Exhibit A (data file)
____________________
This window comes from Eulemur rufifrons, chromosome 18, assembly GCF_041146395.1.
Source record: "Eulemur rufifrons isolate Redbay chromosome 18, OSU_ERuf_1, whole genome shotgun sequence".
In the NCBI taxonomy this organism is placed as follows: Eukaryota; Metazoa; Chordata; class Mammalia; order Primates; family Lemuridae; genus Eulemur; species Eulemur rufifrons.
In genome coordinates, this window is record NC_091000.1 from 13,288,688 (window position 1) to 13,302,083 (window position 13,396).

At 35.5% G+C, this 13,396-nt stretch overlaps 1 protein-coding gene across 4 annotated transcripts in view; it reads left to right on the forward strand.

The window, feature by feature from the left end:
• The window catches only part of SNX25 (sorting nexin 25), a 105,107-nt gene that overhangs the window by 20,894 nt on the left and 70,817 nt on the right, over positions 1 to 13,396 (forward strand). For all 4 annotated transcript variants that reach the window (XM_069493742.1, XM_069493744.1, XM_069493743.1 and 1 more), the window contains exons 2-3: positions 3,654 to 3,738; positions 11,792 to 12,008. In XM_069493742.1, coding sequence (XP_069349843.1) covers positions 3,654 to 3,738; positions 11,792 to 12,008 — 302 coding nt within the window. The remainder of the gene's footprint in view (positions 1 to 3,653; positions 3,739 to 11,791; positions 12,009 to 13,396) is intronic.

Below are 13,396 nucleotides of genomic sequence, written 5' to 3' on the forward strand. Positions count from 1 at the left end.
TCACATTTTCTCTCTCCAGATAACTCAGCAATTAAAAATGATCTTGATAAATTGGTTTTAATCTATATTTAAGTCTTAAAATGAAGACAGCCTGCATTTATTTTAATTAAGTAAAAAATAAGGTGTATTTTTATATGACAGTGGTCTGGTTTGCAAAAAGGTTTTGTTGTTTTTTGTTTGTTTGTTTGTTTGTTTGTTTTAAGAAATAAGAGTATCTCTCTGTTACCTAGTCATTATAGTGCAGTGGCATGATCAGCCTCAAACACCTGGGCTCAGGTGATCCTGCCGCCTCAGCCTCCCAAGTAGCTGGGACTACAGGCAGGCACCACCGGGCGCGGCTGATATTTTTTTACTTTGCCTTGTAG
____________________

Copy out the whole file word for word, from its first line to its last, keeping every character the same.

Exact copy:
This window comes from Eulemur rufifrons, chromosome 18, assembly GCF_041146395.1.
Source record: "Eulemur rufifrons isolate Redbay chromosome 18, OSU_ERuf_1, whole genome shotgun sequence".
In the NCBI taxonomy this organism is placed as follows: Eukaryota; Metazoa; Chordata; class Mammalia; order Primates; family Lemuridae; genus Eulemur; species Eulemur rufifrons.
In genome coordinates, this window is record NC_091000.1 from 13,288,688 (window position 1) to 13,302,083 (window position 13,396).

At 35.5% G+C, this 13,396-nt stretch overlaps 1 protein-coding gene across 4 annotated transcripts in view; it reads left to right on the forward strand.

The window, feature by feature from the left end:
• The window catches only part of SNX25 (sorting nexin 25), a 105,107-nt gene that overhangs the window by 20,894 nt on the left and 70,817 nt on the right, over positions 1 to 13,396 (forward strand). For all 4 annotated transcript variants that reach the window (XM_069493742.1, XM_069493744.1, XM_069493743.1 and 1 more), the window contains exons 2-3: positions 3,654 to 3,738; positions 11,792 to 12,008. In XM_069493742.1, coding sequence (XP_069349843.1) covers positions 3,654 to 3,738; positions 11,792 to 12,008 — 302 coding nt within the window. The remainder of the gene's footprint in view (positions 1 to 3,653; positions 3,739 to 11,791; positions 12,009 to 13,396) is intronic.

Below are 13,396 nucleotides of genomic sequence, written 5' to 3' on the forward strand. Positions count from 1 at the left end.
TCACATTTTCTCTCTCCAGATAACTCAGCAATTAAAAATGATCTTGATAAATTGGTTTTAATCTATATTTAAGTCTTAAAATGAAGACAGCCTGCATTTATTTTAATTAAGTAAAAAATAAGGTGTATTTTTATATGACAGTGGTCTGGTTTGCAAAAAGGTTTTGTTGTTTTTTGTTTGTTTGTTTGTTTGTTTGTTTTAAGAAATAAGAGTATCTCTCTGTTACCTAGTCATTATAGTGCAGTGGCATGATCAGCCTCAAACACCTGGGCTCAGGTGATCCTGCCGCCTCAGCCTCCCAAGTAGCTGGGACTACAGGCAGGCACCACCGGGCGCGGCTGATATTTTTTTACTTTGCCTTGTAG